Friday, October 31, 2014

Assessing neurologic prognosis after cardiac arrest

Below are some take home points from a recent review:

Cooling remains accepted as an established modality to improve neurologic outcome but the optimal temperature target is uncertain.

Reference here.

The incorporation of hypothermia into post arrest care has completely changed neuro assessment post cardiac arrest.

In the hypothermia era the assessment is almost always delayed. The optimal timing remains under investigation but is now believed to be 4-5 days post arrest.

When hypothermia is applied it is rarely possible to declare poor neurologic prognosis in the immediate post arrest period.

Doing so would require exam findings of total loss of brain stem function. The authors recommend that such a clinical assessment be supplemented by testing such as EEG.

The motor response at 48-72 hours after sedative withdrawal may be helpful.

A motor response that localizes a painful stimulus is a favorable sign and obviates the need for further evaluation.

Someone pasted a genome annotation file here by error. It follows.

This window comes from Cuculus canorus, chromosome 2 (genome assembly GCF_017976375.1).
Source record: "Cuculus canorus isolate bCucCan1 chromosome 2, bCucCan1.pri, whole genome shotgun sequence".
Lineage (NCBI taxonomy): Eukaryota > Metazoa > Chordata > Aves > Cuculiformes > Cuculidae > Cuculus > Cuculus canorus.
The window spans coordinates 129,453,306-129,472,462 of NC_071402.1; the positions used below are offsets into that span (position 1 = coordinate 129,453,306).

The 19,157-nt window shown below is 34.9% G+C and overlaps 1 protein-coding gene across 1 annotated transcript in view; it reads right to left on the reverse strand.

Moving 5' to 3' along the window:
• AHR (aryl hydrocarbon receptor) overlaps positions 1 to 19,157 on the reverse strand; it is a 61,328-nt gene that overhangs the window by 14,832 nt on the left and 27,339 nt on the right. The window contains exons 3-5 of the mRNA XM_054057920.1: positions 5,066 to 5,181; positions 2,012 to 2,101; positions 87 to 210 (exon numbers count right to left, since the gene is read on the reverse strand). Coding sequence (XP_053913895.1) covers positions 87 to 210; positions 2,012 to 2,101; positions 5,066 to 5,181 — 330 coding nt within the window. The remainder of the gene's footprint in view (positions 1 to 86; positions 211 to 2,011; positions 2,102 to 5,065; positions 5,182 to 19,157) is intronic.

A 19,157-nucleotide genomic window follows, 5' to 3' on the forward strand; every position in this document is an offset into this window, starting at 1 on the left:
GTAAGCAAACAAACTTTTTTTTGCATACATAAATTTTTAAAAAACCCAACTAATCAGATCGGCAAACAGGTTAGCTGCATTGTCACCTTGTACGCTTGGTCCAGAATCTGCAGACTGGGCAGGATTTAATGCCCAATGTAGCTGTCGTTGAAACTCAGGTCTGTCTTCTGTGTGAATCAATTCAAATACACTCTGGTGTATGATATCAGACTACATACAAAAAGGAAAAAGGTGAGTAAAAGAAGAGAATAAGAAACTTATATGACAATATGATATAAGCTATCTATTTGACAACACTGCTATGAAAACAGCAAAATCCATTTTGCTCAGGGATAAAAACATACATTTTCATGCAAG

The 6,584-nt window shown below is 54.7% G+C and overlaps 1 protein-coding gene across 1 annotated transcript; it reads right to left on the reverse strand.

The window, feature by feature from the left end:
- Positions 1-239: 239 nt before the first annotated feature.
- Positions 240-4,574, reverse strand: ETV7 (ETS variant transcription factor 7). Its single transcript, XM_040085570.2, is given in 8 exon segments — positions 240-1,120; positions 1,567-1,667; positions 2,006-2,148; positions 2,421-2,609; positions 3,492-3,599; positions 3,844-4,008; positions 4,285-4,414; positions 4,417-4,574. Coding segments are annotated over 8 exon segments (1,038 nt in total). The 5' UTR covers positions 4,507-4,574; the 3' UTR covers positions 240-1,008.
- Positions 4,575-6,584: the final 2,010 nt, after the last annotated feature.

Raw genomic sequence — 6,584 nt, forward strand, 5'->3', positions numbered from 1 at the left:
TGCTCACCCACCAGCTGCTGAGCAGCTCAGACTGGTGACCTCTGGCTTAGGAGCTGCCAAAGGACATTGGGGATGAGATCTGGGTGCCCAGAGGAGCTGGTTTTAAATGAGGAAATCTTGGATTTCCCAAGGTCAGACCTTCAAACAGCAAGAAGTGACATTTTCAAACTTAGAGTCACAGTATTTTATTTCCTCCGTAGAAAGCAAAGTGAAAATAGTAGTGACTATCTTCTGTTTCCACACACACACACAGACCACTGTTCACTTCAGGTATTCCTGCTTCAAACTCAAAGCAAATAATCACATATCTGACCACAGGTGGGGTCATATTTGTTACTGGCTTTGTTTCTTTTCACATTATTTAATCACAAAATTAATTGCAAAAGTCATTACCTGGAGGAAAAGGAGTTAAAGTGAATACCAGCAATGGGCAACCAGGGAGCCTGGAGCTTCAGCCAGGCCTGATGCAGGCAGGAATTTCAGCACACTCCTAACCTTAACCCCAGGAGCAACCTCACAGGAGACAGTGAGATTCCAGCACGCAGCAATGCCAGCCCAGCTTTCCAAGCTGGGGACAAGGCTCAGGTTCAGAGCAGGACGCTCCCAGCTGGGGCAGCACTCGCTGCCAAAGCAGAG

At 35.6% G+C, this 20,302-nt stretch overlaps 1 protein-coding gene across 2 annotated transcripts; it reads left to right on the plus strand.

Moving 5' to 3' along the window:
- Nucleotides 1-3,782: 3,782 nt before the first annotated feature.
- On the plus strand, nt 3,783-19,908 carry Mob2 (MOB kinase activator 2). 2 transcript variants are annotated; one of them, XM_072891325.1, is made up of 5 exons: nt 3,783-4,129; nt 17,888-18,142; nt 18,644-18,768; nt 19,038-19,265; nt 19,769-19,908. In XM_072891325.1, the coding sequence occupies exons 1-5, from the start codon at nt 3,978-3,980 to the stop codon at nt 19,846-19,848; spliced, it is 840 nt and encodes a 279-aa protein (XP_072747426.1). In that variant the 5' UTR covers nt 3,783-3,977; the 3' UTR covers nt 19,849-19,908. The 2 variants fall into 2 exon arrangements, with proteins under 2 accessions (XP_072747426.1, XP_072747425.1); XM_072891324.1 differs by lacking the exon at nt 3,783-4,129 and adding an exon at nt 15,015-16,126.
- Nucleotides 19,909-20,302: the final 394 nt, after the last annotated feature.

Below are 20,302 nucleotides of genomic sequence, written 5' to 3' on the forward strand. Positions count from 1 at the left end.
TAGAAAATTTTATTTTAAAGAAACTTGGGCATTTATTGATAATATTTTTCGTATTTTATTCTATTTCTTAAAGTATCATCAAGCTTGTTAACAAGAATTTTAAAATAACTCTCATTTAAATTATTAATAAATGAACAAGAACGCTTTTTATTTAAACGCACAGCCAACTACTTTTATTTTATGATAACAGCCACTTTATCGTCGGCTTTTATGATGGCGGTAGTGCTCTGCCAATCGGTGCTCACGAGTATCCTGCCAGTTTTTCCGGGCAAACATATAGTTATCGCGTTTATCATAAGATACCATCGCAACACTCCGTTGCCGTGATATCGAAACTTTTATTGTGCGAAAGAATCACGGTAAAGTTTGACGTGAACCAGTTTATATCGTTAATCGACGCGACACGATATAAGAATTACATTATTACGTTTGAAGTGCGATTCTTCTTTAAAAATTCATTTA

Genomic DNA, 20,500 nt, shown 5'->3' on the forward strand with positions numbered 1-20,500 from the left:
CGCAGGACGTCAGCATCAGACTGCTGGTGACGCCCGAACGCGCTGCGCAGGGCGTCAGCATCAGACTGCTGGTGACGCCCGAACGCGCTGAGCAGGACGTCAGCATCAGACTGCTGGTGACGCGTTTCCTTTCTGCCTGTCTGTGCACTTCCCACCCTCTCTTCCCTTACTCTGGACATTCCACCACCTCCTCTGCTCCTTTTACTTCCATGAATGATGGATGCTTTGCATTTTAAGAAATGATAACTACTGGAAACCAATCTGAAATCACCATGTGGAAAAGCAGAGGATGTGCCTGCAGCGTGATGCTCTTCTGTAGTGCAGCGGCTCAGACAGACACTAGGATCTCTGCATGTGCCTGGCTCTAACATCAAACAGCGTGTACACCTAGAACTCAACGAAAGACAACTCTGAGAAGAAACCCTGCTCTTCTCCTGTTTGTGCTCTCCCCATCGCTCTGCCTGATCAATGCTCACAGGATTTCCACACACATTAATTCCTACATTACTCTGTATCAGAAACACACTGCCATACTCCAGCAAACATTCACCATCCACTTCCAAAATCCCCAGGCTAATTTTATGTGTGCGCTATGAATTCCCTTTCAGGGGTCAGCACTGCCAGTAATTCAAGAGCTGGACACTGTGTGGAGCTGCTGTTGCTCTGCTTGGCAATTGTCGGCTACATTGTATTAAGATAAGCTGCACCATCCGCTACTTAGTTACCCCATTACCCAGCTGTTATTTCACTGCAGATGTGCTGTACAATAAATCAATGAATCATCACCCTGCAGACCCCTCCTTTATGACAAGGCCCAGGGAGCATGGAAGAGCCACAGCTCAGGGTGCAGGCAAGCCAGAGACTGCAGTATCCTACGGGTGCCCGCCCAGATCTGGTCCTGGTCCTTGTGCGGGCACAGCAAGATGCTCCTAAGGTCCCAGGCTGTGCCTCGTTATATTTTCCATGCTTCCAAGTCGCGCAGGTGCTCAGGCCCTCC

Pupillary and corneal responses may be helpful at 72 hours post arrest.

Bilateral absence at that time point is strongly associated with a poor outcome.

Post arrest seizures and myoclonus can be difficult to interpret.

They are often confused with one another. Neither is considered reliable for neurologic prognostication after cardiac arrest. Status myoclonus, a severe and generalized form of post anoxic myoclonus, is a poor prognostic sign and in years past was considered a reliable indicator. That thinking has recently changed after a few reports of occasional favorable outcome.

The use of EEG and imaging modalities was discussed in the review.

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